The US EPA, Region 1 (New England) currently has some Summer College Student Vacancies available. It is now required for all students submit their resumes via USAJOBS.GOV to apply for posted vacancies. Students will need to check the US EPA student site: http://www.epa.gov/ohr/student to get information on all student employment. Please keep in mind that these are positions for College Freshman Level and above.
TO APPLY, FOLLOW THESE STEPS:
1. You must be an enrolled student, a U.S. Citizen and have yet to finish your program of study to qualify for one of the posted positions.
2. We highly recommend that all students go to USAJOBS.gov and complete a profile to apply for government jobs at the grade level and geographic location they are interested in. There is a very helpful link in USAJOBS called “Resource Center” that directs you to student job information and how to complete a profile. Click here for a Summer Job Fact Sheet from USAJOBS.
3. Make sure you complete the part of the profile where you check off that you wish to be notified when a position you have indicated interest in is posted. Check off “daily” for frequency of notification. You must be vigilant! When the jobs are posted, they open and close very quickly. This year, expect an announcement for jobs within the next week or so. Jobs are expected to close within 1 day, you must act quickly after it is posted.
4. It is to your advantage to be prepared with the following so that you only have to add the electronic information requested when the jobs are posted and check USAJOBS EVERY DAY:
Have an ELECTRONIC COPY READY of the following:
- Your Most Current Transcripts (unofficial is acceptable; Official Transcript is requested if hired)
- Proof of Enrollment from the school you are currently attending
- Your Current Resume
When you see that the job you’re interested in has been posted, immediately follow the instructions for applying and attach all the necessary documents.
Since the beginning of March, the three Working Groups of the Campus Sustainability Council have been meeting bi-weekly to discuss the current state of energy/emissions, water, and waste policies and practices at Tufts, and to create new policy measures in these areas.
The Energy/Emissions Working Group met for the first time on March 15th and reviewed its roles and responsibilities, which include reviewing current energy usage and emissions, existing initiatives and goals, as well as creating recommendations for goals and implementation plans to present to the Campus Sustainability Council.
The group reviewed Tufts’ institutional commitments to energy and emissions reduction including the 1990 Talloires Declaration and Tufts Environmental Policy, the 1999 Climate Change Commitment to follow the Kyoto Protocol and reduce carbon dioxide levels to 7% below 1990 levels by 2012, and the 2003 New England Governors/Eastern Canadian Premiers Climate Change Action Plan with the goal to be 10% below 1990 levels by 2020 and 75-85% below 2001 levels by 2050. The members also learned that many energy-saving initiatives at Tufts are already underway, including:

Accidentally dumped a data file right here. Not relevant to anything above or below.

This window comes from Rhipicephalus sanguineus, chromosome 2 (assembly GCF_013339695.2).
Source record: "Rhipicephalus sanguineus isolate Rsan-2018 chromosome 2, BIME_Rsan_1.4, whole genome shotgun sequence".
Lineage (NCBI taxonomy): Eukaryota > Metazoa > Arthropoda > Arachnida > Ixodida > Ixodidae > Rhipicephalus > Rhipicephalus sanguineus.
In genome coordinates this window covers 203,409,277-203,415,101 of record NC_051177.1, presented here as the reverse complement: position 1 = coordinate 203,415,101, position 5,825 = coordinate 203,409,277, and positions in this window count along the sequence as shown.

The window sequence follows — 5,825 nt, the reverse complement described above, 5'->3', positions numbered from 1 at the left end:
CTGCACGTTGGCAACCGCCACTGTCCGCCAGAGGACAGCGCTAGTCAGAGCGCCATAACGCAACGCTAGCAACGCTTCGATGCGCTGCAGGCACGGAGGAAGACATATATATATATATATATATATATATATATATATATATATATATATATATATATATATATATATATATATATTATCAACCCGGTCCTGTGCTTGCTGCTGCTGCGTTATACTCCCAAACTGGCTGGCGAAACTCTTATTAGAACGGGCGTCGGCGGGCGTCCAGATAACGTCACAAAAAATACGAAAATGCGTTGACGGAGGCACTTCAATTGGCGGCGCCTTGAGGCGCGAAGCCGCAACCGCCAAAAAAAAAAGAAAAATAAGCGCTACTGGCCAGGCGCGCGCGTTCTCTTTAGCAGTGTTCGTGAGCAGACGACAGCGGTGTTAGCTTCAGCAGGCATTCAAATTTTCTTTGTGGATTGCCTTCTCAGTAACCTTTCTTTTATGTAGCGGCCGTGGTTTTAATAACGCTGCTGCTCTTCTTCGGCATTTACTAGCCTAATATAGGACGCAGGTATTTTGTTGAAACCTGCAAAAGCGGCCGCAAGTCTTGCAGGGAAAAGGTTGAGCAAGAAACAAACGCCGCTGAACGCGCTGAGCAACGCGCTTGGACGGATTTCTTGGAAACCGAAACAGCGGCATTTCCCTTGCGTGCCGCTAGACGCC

- Occupancy sensors in most rooms on campus
- Daylight sensing/dimming, lighting & controls
- Ongoing technology updates include LED lighting
- Equipment efficiency
- State of the art boiler controls and boiler upgrades
- Retro-commissioning of buildings
- Heat-recovery programs
- Energy Star vending machines & vending misers
- Free CFL bulb exchange
- IT upgrades (LCD screens, laptops)
- Solar panels on Sophia Gordon Hall, Schmaltz House, Fairmount House
- Management- Residence Hall winter break shut-down
- Behavior modification
- LEED Certification
- Fuel Switching from oil to gas
- Renewable energy such as solar and geothermal
The working group members discussed the differences between Tufts’ campuses energy use and emissions, life-cycle costing, ways to evaluate proposed solutions and appropriate metrics for evaluation. The group is in the final stages of assessing the current state of energy and emissions at Tufts and will soon move on to metrics and goal setting. The working group is co-chaired by Ann Rappaport, Lecturer at Urban and Environmental Policy and Planning in the Graduate School of Arts and Sciences, and Betsy Isenstein, Director of Facilities Technical Services.
As always, Tufts community members are welcome to add their own suggestions for the working group through the easy, on-line form available on the Office of Sustainability’s website.